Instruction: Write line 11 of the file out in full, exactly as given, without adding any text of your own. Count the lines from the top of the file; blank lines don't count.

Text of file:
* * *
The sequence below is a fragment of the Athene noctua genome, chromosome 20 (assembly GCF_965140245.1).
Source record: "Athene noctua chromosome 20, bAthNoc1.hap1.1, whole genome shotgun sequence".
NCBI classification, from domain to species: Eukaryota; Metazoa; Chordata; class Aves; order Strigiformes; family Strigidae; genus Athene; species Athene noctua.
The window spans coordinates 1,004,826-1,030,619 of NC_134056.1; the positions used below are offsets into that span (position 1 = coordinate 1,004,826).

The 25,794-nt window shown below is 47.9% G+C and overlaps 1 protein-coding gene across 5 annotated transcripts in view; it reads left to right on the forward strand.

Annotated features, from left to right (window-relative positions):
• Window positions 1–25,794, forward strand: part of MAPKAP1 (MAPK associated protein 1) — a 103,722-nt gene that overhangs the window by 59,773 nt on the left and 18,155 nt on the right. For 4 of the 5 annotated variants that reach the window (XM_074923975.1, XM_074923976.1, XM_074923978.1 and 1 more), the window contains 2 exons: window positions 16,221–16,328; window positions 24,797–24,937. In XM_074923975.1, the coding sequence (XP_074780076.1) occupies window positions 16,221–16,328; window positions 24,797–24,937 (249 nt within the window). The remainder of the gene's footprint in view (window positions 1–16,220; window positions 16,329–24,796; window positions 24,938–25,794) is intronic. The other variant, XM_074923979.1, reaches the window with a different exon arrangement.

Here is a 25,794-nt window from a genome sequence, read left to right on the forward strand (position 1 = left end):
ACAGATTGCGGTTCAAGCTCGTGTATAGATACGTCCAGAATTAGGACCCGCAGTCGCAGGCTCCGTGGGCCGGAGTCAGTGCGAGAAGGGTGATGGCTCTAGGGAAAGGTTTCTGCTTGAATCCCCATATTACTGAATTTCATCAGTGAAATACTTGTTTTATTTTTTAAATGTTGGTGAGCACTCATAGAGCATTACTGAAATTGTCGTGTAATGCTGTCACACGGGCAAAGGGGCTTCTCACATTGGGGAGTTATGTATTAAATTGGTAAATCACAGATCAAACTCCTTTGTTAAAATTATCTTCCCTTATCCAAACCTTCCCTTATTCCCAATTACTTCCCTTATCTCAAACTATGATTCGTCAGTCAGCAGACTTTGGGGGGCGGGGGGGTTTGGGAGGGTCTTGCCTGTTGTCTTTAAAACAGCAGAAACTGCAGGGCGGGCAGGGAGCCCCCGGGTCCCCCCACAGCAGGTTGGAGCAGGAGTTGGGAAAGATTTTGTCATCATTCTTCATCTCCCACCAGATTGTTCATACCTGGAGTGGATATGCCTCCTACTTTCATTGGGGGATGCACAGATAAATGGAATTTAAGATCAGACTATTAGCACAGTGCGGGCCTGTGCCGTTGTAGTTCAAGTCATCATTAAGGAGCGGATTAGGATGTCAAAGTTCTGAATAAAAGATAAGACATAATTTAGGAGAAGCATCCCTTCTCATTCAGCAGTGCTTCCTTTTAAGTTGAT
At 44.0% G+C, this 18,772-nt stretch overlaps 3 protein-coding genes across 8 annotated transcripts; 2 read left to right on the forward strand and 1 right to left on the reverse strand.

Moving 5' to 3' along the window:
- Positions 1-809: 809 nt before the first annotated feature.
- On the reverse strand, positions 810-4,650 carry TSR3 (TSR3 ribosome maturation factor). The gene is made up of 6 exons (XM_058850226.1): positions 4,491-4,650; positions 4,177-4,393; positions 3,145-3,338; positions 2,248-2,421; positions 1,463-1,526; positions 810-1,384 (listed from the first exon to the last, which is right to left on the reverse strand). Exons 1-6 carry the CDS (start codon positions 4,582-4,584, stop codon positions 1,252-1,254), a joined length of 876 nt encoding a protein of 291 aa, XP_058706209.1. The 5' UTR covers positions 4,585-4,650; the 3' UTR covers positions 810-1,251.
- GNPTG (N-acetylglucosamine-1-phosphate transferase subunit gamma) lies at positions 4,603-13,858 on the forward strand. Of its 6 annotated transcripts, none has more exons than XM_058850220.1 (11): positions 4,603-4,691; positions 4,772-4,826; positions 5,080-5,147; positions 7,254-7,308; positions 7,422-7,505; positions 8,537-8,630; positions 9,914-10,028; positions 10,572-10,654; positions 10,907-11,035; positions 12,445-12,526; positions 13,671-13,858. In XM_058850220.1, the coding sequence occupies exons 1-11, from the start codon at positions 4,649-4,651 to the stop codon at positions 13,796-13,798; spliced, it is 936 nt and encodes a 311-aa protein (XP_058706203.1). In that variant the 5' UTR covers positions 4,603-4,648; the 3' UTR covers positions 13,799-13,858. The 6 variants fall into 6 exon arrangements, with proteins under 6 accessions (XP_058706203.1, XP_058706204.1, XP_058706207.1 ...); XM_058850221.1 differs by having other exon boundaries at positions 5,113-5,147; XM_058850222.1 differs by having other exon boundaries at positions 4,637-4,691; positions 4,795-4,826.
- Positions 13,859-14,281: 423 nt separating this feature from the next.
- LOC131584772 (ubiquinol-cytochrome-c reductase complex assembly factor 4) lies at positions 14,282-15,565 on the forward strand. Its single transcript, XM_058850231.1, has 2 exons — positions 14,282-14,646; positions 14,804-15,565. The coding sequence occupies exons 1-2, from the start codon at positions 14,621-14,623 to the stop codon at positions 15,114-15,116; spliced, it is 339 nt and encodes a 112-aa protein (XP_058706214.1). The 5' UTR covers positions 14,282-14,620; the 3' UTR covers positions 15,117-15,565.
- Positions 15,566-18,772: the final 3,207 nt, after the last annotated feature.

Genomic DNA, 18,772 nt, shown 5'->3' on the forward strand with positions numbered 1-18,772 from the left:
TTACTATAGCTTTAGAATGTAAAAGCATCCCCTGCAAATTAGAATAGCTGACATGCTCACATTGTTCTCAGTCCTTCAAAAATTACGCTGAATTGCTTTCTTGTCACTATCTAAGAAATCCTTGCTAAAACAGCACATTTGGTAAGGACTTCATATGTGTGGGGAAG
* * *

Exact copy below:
Moving 5' to 3' along the window: